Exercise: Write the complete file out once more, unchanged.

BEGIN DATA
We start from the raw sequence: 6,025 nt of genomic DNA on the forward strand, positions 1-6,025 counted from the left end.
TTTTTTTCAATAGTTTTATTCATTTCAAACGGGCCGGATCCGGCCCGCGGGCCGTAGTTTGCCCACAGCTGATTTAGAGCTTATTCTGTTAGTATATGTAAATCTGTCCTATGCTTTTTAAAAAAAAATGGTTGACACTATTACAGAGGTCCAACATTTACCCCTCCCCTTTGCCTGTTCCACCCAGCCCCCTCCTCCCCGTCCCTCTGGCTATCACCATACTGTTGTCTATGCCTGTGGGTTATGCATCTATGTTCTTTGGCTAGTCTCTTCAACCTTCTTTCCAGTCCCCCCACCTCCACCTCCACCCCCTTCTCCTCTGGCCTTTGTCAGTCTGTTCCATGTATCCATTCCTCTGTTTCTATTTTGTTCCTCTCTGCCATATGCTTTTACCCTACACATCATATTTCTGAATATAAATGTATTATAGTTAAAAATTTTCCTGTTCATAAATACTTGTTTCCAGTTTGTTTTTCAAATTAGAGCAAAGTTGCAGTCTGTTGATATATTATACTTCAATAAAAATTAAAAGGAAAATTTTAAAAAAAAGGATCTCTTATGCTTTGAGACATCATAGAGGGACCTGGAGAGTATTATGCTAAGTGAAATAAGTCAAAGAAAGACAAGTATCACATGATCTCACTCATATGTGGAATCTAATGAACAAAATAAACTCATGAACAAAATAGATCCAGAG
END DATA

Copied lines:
We start from the raw sequence: 6,025 nt of genomic DNA on the forward strand, positions 1-6,025 counted from the left end.
TTTTTTTCAATAGTTTTATTCATTTCAAACGGGCCGGATCCGGCCCGCGGGCCGTAGTTTGCCCACAGCTGATTTAGAGCTTATTCTGTTAGTATATGTAAATCTGTCCTATGCTTTTTAAAAAAAAATGGTTGACACTATTACAGAGGTCCAACATTTACCCCTCCCCTTTGCCTGTTCCACCCAGCCCCCTCCTCCCCGTCCCTCTGGCTATCACCATACTGTTGTCTATGCCTGTGGGTTATGCATCTATGTTCTTTGGCTAGTCTCTTCAACCTTCTTTCCAGTCCCCCCACCTCCACCTCCACCCCCTTCTCCTCTGGCCTTTGTCAGTCTGTTCCATGTATCCATTCCTCTGTTTCTATTTTGTTCCTCTCTGCCATATGCTTTTACCCTACACATCATATTTCTGAATATAAATGTATTATAGTTAAAAATTTTCCTGTTCATAAATACTTGTTTCCAGTTTGTTTTTCAAATTAGAGCAAAGTTGCAGTCTGTTGATATATTATACTTCAATAAAAATTAAAAGGAAAATTTTAAAAAAAAGGATCTCTTATGCTTTGAGACATCATAGAGGGACCTGGAGAGTATTATGCTAAGTGAAATAAGTCAAAGAAAGACAAGTATCACATGATCTCACTCATATGTGGAATCTAATGAACAAAATAAACTCATGAACAAAATAGATCCAGAG